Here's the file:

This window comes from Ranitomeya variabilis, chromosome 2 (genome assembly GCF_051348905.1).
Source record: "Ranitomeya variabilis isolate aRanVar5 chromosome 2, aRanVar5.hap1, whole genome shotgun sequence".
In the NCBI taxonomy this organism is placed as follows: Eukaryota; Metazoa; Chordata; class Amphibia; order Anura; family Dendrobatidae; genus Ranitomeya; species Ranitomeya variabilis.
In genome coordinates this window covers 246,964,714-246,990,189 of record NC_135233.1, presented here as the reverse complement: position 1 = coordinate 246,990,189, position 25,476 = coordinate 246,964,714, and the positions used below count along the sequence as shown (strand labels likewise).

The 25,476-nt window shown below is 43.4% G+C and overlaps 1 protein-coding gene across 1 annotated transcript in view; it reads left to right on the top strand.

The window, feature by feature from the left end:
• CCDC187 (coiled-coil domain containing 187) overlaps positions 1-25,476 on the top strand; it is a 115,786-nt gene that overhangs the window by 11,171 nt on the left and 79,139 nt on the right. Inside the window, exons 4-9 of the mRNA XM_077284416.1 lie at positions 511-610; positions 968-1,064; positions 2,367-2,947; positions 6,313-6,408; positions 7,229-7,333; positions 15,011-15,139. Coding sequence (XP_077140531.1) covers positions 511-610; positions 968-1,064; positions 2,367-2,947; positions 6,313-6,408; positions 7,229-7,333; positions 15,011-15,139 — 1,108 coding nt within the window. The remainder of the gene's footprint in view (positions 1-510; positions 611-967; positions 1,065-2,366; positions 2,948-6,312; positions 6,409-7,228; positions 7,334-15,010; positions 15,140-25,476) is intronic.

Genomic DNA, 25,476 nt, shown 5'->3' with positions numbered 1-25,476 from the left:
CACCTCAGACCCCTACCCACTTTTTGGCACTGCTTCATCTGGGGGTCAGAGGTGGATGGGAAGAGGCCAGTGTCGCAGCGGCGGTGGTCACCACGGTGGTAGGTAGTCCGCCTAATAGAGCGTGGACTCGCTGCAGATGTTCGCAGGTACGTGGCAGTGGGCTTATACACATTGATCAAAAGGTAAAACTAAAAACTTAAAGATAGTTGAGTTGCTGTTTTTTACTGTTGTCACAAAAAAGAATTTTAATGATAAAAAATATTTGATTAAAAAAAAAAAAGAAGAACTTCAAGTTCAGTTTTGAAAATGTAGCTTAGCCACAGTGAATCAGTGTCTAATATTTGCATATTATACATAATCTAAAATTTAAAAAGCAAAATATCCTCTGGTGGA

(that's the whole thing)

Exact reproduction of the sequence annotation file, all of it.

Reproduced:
This window comes from Ranitomeya variabilis, chromosome 2 (genome assembly GCF_051348905.1).
Source record: "Ranitomeya variabilis isolate aRanVar5 chromosome 2, aRanVar5.hap1, whole genome shotgun sequence".
In the NCBI taxonomy this organism is placed as follows: Eukaryota; Metazoa; Chordata; class Amphibia; order Anura; family Dendrobatidae; genus Ranitomeya; species Ranitomeya variabilis.
In genome coordinates this window covers 246,964,714-246,990,189 of record NC_135233.1, presented here as the reverse complement: position 1 = coordinate 246,990,189, position 25,476 = coordinate 246,964,714, and the positions used below count along the sequence as shown (strand labels likewise).

The 25,476-nt window shown below is 43.4% G+C and overlaps 1 protein-coding gene across 1 annotated transcript in view; it reads left to right on the top strand.

The window, feature by feature from the left end:
• CCDC187 (coiled-coil domain containing 187) overlaps positions 1-25,476 on the top strand; it is a 115,786-nt gene that overhangs the window by 11,171 nt on the left and 79,139 nt on the right. Inside the window, exons 4-9 of the mRNA XM_077284416.1 lie at positions 511-610; positions 968-1,064; positions 2,367-2,947; positions 6,313-6,408; positions 7,229-7,333; positions 15,011-15,139. Coding sequence (XP_077140531.1) covers positions 511-610; positions 968-1,064; positions 2,367-2,947; positions 6,313-6,408; positions 7,229-7,333; positions 15,011-15,139 — 1,108 coding nt within the window. The remainder of the gene's footprint in view (positions 1-510; positions 611-967; positions 1,065-2,366; positions 2,948-6,312; positions 6,409-7,228; positions 7,334-15,010; positions 15,140-25,476) is intronic.

Genomic DNA, 25,476 nt, shown 5'->3' with positions numbered 1-25,476 from the left:
CACCTCAGACCCCTACCCACTTTTTGGCACTGCTTCATCTGGGGGTCAGAGGTGGATGGGAAGAGGCCAGTGTCGCAGCGGCGGTGGTCACCACGGTGGTAGGTAGTCCGCCTAATAGAGCGTGGACTCGCTGCAGATGTTCGCAGGTACGTGGCAGTGGGCTTATACACATTGATCAAAAGGTAAAACTAAAAACTTAAAGATAGTTGAGTTGCTGTTTTTTACTGTTGTCACAAAAAAGAATTTTAATGATAAAAAATATTTGATTAAAAAAAAAAAAGAAGAACTTCAAGTTCAGTTTTGAAAATGTAGCTTAGCCACAGTGAATCAGTGTCTAATATTTGCATATTATACATAATCTAAAATTTAAAAAGCAAAATATCCTCTGGTGGA